Guest writer Mark Schneider gives you the best advice you’ll ever get on malware removal – “when it comes to malware removal, use a shotgun – not a rifle”.
Many computers ship with large all-in-one security suites. These all-in-one programs look good on a checklist comparison in PC Magazine, but I prefer to use a variety of free programs from different vendors, each using a slightly different method of cleaning a machine, which gives you the best chance of finding all the bad files.
Recently, I had to deal with a Lenovo Thinkpad my daughter had been using – the laptop is a spare machine I use only occasionally, and had just been given a clean install of Windows XP.
After my daughter had finished using it, I did a routine scan using Malwarebytes, a very good free anti-spyware program. The initial scan found 15 infections, including some Rootkits, which can be very difficult to remove. Malwarebytes told me I needed to reboot the computer to finish the removal. I complied and rescanned.
Same results, same Trojans, same Rootkits, so I scanned with Microsoft’s Security Essentials, a new free anti-virus Microsoft recently released. Security Essentials found nothing at all, so I tried a new (to me) website, virustotal.com.
Virustotal allows you to upload suspicious files to scan to determine if they are a threat or, possibly a false positive. I uploaded the file that was showing up the most frequently on the quick scans. Virustotal scans the file using over 40 different malware removal engines. Only one engine, McAfee Virus scan, found the file to be suspicious so I was beginning to think I might have a false positive. But, the fact that the file kept reappearing was very suspicious. Now I needed to get serious.
The next step was to run CCleaner a very good registry, and temporary file cleaner. CCleaner will make virus scans faster, and may delete files that are allowing a possible payload to reload when you restart the computer.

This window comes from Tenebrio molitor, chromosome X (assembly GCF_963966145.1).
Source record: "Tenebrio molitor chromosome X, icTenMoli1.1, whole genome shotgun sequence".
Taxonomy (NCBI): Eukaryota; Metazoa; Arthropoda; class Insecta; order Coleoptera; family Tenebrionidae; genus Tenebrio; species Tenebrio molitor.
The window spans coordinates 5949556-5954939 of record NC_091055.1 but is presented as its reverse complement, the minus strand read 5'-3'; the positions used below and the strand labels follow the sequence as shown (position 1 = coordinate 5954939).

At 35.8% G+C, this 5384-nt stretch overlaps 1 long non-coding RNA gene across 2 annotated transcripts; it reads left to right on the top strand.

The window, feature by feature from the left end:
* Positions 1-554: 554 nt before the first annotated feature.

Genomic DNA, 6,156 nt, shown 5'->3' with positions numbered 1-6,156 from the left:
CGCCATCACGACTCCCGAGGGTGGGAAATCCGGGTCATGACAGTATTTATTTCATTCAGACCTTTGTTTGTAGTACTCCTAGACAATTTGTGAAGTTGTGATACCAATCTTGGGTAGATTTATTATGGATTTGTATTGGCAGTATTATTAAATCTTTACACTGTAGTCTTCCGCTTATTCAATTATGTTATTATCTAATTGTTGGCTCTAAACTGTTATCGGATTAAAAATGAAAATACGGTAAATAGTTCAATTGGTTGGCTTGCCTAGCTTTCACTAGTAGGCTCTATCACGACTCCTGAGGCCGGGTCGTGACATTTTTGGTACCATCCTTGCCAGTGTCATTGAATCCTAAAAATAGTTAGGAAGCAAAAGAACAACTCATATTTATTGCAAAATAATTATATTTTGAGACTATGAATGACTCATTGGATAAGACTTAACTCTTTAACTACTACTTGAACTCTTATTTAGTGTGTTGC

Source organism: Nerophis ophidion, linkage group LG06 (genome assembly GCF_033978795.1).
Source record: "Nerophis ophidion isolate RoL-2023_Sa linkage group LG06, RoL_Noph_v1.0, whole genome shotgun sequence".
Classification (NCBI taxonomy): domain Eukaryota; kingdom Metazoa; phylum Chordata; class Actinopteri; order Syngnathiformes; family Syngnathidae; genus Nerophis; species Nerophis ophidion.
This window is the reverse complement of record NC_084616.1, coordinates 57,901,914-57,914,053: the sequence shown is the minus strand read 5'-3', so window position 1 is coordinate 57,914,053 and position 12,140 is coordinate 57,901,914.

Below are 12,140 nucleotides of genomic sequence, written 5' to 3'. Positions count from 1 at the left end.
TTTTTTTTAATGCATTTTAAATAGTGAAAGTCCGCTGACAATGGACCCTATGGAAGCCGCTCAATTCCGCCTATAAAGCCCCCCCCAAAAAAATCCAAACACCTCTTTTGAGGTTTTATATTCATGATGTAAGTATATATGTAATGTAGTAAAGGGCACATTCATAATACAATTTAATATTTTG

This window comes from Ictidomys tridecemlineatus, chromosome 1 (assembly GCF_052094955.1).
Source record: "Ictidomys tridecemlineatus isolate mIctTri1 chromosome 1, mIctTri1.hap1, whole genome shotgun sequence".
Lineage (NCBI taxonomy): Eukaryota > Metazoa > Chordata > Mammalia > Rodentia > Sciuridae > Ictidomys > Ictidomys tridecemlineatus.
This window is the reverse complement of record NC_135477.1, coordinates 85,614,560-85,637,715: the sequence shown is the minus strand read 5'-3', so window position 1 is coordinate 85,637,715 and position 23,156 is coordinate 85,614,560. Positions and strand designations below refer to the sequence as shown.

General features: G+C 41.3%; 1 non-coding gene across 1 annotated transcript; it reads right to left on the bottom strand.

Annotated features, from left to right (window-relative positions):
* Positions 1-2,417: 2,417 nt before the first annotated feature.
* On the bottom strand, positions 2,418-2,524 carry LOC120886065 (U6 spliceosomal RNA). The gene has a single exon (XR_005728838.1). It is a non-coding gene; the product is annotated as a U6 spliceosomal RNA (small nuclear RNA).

After using CCleaner, I installed Superantispyware Free, a program that I always install as one as my primary tools to combat spyware. The fact that this computer was a fresh rebuild was the only reason I hadn’t installed it yet.
Installing and running Superantispyware goes very fast – it’s a great program that is the favorite of many computer technicians. Super lived up to its reputation, and found a number of problems, including one Trojan with multiple registry entries.
Rebooting the machine after Superantispyware ran, finally yielded some results. Additional scans from Superantispyware, and Malwarebytes, came up clean.
My next test is to run HijackThis. HijackThis is a very powerful tool which must be handled with care. Installing HijackThis is simple; using it effectively is another story. The best method, for most people, is to run HijackThis and create a log file. Next, post this file to a web site where experts can parse your results and determine if you still have any suspicious files.
My preferred site is HijackThis.de – the site is primarily in German, but don’t let that deter you. They have a scanner which will scan your log file in real time and give you a good idea, right away, if HijackThis has found anything.
If you have run, and re-run your scanning tools, run a HijackThis, and everything comes up looking okay, you’re probably malware free. But for the next few reboots, you should continue to make sure your anti-malware programs are up to date, and keep rescanning periodically.
Most malware these days wants to hide in the background. You may be infected and never know your machine is stealing your passwords, and draining your bank account. So stay safe, keep your data backed up, and if you get infected, use as many tools as it takes to get secure again.
This is a guest post by Mark Schneider of the Techwalker Blog, who brings a background as a high level techie, to the blogging world.
Why not pay a visit to Mark’s site today.
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